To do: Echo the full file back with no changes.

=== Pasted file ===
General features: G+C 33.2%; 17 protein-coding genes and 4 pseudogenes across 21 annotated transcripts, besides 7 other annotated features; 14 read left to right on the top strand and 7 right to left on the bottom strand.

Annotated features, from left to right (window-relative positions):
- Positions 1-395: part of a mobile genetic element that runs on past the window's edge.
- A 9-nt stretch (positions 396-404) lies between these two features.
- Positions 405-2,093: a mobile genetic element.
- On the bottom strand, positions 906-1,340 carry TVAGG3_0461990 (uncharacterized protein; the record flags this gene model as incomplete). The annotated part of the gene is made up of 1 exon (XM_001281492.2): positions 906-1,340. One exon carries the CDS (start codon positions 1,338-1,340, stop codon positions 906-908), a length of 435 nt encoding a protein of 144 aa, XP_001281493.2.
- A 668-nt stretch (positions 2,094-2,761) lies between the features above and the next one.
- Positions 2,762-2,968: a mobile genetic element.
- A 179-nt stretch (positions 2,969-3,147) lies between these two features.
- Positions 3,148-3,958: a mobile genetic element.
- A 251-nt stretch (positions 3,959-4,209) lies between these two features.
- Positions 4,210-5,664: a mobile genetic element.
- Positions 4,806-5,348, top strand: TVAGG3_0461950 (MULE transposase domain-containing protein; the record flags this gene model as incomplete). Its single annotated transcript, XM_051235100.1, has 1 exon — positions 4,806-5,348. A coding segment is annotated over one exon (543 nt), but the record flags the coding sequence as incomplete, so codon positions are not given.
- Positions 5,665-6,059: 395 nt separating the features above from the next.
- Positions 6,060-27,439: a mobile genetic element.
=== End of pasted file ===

General features: G+C 33.2%; 17 protein-coding genes and 4 pseudogenes across 21 annotated transcripts, besides 7 other annotated features; 14 read left to right on the top strand and 7 right to left on the bottom strand.

Annotated features, from left to right (window-relative positions):
- Positions 1-395: part of a mobile genetic element that runs on past the window's edge.
- A 9-nt stretch (positions 396-404) lies between these two features.
- Positions 405-2,093: a mobile genetic element.
- On the bottom strand, positions 906-1,340 carry TVAGG3_0461990 (uncharacterized protein; the record flags this gene model as incomplete). The annotated part of the gene is made up of 1 exon (XM_001281492.2): positions 906-1,340. One exon carries the CDS (start codon positions 1,338-1,340, stop codon positions 906-908), a length of 435 nt encoding a protein of 144 aa, XP_001281493.2.
- A 668-nt stretch (positions 2,094-2,761) lies between the features above and the next one.
- Positions 2,762-2,968: a mobile genetic element.
- A 179-nt stretch (positions 2,969-3,147) lies between these two features.
- Positions 3,148-3,958: a mobile genetic element.
- A 251-nt stretch (positions 3,959-4,209) lies between these two features.
- Positions 4,210-5,664: a mobile genetic element.
- Positions 4,806-5,348, top strand: TVAGG3_0461950 (MULE transposase domain-containing protein; the record flags this gene model as incomplete). Its single annotated transcript, XM_051235100.1, has 1 exon — positions 4,806-5,348. A coding segment is annotated over one exon (543 nt), but the record flags the coding sequence as incomplete, so codon positions are not given.
- Positions 5,665-6,059: 395 nt separating the features above from the next.
- Positions 6,060-27,439: a mobile genetic element.